Identifying the Deceptive Advertising: The Behavioral Trend
As a result of criticisms of the legal passage of identifying deceptive advertising, and also criticisms raised against the legislations of monitoring ads, and the prohibition of deceptive advertisements, researchers tried to introduce a definition of deceptive advertising focused on the behavioral aspects or cognitive processes through which the advertising message is received following is an elaboration and a discussion of those contributions: Howard & Herbert defined the deceptive advertising as that case which arises when the ad contains a group of symbols that have different interpretations from the consumers and that one of those interpretations is false (Gardner,D, 1975). It is clear that this definition has determined one aspect of the ad deception, which is the consideration that one of the symbols might be false, while the deceptive advertising is not resulting only from symbols. For that, the definition didn’t include all possible sources of deception. Aaker (1974) tried to introduce a definition of the deceptive advertising which includes the cognitive processes through which the ad message is received. For that reason, he saw that deception takes place when the ad enters into the consumer’s cognitive process leading for a product of those cognitive processes characterized as being: 1. Different than the fact of the matter.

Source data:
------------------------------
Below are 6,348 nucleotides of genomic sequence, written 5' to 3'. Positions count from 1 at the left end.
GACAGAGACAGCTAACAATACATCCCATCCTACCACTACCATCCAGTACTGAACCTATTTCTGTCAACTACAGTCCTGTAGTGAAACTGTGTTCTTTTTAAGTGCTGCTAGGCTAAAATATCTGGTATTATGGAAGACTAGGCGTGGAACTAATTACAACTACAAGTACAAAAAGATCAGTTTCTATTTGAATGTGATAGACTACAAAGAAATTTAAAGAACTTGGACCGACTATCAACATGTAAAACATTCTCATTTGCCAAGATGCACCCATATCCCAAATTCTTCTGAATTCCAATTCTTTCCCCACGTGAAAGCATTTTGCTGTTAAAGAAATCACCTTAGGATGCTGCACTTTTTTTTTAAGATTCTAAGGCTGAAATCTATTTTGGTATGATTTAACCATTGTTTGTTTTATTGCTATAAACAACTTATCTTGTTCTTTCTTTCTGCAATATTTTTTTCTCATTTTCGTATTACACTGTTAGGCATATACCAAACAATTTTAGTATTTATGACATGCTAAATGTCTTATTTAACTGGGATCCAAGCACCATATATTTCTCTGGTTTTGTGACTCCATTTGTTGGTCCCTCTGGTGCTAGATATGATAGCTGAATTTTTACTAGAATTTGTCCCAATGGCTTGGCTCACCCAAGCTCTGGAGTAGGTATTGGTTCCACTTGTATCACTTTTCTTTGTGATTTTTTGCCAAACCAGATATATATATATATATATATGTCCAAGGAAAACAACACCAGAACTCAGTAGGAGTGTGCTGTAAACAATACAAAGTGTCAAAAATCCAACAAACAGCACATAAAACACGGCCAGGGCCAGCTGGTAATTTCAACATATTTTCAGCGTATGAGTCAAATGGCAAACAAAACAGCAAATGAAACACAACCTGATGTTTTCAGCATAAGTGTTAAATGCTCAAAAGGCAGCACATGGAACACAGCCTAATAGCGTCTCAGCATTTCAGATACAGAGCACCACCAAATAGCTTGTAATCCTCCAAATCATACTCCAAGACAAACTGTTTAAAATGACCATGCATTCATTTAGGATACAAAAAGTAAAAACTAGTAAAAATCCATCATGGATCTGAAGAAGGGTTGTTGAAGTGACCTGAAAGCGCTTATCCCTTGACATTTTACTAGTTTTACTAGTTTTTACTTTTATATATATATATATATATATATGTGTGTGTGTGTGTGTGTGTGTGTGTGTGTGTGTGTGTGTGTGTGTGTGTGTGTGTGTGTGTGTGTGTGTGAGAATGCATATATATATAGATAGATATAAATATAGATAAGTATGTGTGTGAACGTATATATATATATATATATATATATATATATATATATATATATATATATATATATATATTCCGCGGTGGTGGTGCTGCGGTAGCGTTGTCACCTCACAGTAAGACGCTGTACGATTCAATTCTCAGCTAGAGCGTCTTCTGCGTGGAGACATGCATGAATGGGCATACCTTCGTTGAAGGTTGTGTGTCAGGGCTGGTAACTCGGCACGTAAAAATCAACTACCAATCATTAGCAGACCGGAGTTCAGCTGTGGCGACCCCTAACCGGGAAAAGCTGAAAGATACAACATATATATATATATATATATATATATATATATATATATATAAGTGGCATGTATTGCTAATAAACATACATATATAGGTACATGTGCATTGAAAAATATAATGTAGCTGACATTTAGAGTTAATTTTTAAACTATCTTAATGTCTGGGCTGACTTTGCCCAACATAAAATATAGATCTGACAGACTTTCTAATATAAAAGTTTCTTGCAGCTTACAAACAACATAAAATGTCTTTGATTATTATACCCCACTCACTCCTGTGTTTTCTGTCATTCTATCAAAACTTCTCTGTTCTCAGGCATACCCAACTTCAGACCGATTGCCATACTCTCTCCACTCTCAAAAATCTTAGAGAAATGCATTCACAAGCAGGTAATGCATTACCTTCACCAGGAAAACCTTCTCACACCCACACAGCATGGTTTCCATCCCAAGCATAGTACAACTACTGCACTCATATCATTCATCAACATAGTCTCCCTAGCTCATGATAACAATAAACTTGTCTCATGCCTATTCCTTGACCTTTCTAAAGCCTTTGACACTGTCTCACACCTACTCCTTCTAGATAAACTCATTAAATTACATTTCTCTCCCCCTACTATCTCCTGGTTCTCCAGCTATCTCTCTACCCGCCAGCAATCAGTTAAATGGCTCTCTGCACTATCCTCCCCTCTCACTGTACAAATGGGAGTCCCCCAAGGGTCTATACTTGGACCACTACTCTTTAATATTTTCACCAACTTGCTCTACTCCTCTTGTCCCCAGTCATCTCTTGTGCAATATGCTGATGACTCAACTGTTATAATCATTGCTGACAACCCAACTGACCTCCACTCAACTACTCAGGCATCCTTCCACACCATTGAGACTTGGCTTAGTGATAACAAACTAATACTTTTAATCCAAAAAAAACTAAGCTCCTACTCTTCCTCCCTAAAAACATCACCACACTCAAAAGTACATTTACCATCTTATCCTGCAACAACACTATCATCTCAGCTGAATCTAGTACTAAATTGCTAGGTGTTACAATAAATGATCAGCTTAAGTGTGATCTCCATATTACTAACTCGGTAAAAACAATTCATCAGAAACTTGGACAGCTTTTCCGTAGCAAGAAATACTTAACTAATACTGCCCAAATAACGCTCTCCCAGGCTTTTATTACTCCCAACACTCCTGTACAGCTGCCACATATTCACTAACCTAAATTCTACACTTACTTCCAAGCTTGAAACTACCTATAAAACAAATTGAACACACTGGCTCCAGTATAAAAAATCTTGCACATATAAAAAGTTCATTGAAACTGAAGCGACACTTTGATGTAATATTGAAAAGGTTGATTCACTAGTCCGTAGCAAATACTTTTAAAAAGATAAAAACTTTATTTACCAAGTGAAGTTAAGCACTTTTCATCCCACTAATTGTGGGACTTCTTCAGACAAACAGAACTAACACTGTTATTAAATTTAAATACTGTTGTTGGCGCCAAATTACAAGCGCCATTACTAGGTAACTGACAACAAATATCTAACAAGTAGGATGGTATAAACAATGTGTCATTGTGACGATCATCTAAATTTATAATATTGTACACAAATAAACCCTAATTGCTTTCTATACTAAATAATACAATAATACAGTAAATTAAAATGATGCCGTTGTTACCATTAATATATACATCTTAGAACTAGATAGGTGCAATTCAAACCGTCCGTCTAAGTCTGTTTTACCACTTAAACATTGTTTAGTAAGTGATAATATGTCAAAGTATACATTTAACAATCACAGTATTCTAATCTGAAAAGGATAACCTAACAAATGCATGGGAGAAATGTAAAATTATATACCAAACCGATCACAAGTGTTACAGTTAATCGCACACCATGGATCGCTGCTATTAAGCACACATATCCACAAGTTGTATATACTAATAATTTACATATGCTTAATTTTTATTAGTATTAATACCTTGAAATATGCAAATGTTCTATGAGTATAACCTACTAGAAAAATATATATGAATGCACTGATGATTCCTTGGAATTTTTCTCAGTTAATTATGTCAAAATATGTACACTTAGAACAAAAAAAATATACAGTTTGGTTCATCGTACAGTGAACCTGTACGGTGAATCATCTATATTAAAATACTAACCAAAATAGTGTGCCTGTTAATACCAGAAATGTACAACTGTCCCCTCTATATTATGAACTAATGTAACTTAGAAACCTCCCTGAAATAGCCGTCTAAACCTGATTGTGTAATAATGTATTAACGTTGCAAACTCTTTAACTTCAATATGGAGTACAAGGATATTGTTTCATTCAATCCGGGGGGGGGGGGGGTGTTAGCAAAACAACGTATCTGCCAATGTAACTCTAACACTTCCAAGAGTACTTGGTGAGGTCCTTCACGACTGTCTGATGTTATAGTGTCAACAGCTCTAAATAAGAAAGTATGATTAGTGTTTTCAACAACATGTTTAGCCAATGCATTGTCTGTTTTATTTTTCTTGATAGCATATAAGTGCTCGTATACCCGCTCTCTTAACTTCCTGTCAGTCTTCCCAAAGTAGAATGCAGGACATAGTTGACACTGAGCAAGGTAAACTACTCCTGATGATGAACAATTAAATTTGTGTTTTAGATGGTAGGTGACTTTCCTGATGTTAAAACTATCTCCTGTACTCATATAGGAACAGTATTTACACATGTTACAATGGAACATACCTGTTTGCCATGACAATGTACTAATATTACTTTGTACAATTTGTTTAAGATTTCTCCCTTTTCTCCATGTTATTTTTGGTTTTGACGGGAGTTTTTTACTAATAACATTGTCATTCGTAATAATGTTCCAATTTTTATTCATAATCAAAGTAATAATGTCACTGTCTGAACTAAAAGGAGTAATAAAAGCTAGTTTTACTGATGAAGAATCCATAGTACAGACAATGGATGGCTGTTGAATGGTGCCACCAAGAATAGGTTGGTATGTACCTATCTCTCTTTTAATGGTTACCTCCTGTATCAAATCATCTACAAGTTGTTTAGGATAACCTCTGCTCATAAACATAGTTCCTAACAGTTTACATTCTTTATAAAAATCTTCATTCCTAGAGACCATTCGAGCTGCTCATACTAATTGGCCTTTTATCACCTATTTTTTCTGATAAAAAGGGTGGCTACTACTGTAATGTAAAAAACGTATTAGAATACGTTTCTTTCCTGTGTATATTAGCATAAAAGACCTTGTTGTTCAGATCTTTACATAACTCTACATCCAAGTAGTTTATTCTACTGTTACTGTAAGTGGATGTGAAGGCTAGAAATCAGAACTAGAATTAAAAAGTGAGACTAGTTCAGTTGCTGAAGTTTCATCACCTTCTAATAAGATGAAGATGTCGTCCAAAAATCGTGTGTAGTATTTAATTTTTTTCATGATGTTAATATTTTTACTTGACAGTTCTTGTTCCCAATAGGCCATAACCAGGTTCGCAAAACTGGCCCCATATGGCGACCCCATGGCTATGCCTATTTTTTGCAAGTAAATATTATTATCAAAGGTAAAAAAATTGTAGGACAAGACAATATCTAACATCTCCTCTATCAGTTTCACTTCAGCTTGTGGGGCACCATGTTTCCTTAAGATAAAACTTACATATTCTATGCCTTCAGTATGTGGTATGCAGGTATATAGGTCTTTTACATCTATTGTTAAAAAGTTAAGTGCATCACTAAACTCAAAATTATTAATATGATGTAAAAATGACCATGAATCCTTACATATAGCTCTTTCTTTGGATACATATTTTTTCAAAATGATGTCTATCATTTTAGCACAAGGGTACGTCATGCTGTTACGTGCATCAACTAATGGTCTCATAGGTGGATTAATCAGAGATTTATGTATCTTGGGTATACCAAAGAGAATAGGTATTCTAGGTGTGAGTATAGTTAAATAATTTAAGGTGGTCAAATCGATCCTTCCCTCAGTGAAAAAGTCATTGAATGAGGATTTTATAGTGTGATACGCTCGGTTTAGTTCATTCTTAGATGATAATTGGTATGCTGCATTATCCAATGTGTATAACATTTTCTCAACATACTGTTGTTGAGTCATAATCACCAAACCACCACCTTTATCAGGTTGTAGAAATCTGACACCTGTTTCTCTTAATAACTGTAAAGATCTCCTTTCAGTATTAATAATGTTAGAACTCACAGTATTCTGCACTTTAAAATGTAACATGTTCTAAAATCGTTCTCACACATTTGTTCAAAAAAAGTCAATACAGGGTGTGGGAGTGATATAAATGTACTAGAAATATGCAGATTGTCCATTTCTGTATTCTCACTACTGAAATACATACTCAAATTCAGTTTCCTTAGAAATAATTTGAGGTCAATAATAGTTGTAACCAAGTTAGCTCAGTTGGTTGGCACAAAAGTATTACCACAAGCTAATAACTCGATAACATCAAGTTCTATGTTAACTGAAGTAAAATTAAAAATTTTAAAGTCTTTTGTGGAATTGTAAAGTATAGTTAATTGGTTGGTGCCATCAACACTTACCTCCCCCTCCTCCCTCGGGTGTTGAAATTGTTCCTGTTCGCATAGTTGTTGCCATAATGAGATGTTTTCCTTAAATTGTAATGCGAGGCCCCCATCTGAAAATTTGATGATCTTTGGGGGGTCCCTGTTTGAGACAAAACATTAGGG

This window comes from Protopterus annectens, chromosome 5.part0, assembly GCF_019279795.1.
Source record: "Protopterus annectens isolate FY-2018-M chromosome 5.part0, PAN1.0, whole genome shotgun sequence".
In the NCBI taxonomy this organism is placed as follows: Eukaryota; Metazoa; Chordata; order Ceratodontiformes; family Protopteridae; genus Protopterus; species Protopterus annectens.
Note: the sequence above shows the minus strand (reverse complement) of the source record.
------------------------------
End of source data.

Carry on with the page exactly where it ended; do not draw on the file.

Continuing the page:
2. Influencing the purchasing behavior, that leads to harming the consumer.
This is considered the first definition which includes the cognitive processes, but it didn’t identify the components of the cognitive process. The definition didn’t also, identify sources and characteristics of the deceptive claims mentioned in the ad, or the so-called deceptive action. The definition didn’t treat the deceptive advertising as a case which might lead to harm the consumer, but it determined the actual harm as a condition of the deceptive advertising. ...
Please join StudyMode to read the full document